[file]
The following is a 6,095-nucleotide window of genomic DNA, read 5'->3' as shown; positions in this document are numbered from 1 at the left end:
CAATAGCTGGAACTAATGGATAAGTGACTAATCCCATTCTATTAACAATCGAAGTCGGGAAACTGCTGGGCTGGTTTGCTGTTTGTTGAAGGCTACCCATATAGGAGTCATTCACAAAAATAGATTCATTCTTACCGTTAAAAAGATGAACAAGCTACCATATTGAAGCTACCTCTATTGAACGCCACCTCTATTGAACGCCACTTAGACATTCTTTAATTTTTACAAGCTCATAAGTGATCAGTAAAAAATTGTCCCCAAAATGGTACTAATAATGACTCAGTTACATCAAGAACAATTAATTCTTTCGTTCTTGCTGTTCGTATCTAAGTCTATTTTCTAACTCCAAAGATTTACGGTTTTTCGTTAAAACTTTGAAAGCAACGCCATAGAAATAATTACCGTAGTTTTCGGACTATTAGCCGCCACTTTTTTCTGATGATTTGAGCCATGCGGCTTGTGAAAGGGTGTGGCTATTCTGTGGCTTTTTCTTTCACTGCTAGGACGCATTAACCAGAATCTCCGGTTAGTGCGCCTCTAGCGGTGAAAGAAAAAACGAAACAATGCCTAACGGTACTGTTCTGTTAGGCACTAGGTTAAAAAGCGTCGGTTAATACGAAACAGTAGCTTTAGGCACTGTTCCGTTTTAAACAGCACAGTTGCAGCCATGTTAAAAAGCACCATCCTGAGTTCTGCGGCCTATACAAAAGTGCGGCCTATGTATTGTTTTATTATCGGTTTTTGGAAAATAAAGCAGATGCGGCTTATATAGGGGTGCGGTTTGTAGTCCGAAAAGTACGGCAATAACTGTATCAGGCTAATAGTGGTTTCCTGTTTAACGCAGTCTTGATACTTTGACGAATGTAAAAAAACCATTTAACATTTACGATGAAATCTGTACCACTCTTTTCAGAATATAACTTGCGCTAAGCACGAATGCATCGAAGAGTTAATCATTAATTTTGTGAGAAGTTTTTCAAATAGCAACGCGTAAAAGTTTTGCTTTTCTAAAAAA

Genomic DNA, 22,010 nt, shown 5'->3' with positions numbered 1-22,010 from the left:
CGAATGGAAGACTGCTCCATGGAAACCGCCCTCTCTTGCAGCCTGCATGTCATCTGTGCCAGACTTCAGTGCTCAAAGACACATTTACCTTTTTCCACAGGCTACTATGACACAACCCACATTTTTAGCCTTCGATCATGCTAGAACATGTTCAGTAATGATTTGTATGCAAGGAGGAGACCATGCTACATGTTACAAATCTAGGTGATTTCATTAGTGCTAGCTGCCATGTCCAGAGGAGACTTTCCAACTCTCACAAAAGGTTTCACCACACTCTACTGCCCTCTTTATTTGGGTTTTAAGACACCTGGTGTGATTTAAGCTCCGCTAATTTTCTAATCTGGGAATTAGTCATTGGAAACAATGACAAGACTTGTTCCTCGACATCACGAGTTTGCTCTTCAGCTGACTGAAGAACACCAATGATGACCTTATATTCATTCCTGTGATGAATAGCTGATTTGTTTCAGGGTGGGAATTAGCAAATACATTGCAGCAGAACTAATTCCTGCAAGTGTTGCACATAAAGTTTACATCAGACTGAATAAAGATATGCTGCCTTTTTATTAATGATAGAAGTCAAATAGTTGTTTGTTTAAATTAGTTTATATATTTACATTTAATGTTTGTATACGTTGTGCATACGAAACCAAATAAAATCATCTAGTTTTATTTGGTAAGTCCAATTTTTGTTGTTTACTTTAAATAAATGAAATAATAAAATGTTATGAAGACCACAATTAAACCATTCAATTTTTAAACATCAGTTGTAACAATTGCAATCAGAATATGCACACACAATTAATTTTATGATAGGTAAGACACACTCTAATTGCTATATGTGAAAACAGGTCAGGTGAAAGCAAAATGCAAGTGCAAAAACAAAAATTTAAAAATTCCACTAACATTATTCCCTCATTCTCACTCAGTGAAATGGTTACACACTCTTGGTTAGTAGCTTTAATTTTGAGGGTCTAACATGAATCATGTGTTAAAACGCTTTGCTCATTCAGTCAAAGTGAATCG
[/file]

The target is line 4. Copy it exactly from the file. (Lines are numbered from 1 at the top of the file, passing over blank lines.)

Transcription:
CGAATGGAAGACTGCTCCATGGAAACCGCCCTCTCTTGCAGCCTGCATGTCATCTGTGCCAGACTTCAGTGCTCAAAGACACATTTACCTTTTTCCACAGGCTACTATGACACAACCCACATTTTTAGCCTTCGATCATGCTAGAACATGTTCAGTAATGATTTGTATGCAAGGAGGAGACCATGCTACATGTTACAAATCTAGGTGATTTCATTAGTGCTAGCTGCCATGTCCAGAGGAGACTTTCCAACTCTCACAAAAGGTTTCACCACACTCTACTGCCCTCTTTATTTGGGTTTTAAGACACCTGGTGTGATTTAAGCTCCGCTAATTTTCTAATCTGGGAATTAGTCATTGGAAACAATGACAAGACTTGTTCCTCGACATCACGAGTTTGCTCTTCAGCTGACTGAAGAACACCAATGATGACCTTATATTCATTCCTGTGATGAATAGCTGATTTGTTTCAGGGTGGGAATTAGCAAATACATTGCAGCAGAACTAATTCCTGCAAGTGTTGCACATAAAGTTTACATCAGACTGAATAAAGATATGCTGCCTTTTTATTAATGATAGAAGTCAAATAGTTGTTTGTTTAAATTAGTTTATATATTTACATTTAATGTTTGTATACGTTGTGCATACGAAACCAAATAAAATCATCTAGTTTTATTTGGTAAGTCCAATTTTTGTTGTTTACTTTAAATAAATGAAATAATAAAATGTTATGAAGACCACAATTAAACCATTCAATTTTTAAACATCAGTTGTAACAATTGCAATCAGAATATGCACACACAATTAATTTTATGATAGGTAAGACACACTCTAATTGCTATATGTGAAAACAGGTCAGGTGAAAGCAAAATGCAAGTGCAAAAACAAAAATTTAAAAATTCCACTAACATTATTCCCTCATTCTCACTCAGTGAAATGGTTACACACTCTTGGTTAGTAGCTTTAATTTTGAGGGTCTAACATGAATCATGTGTTAAAACGCTTTGCTCATTCAGTCAAAGTGAATCG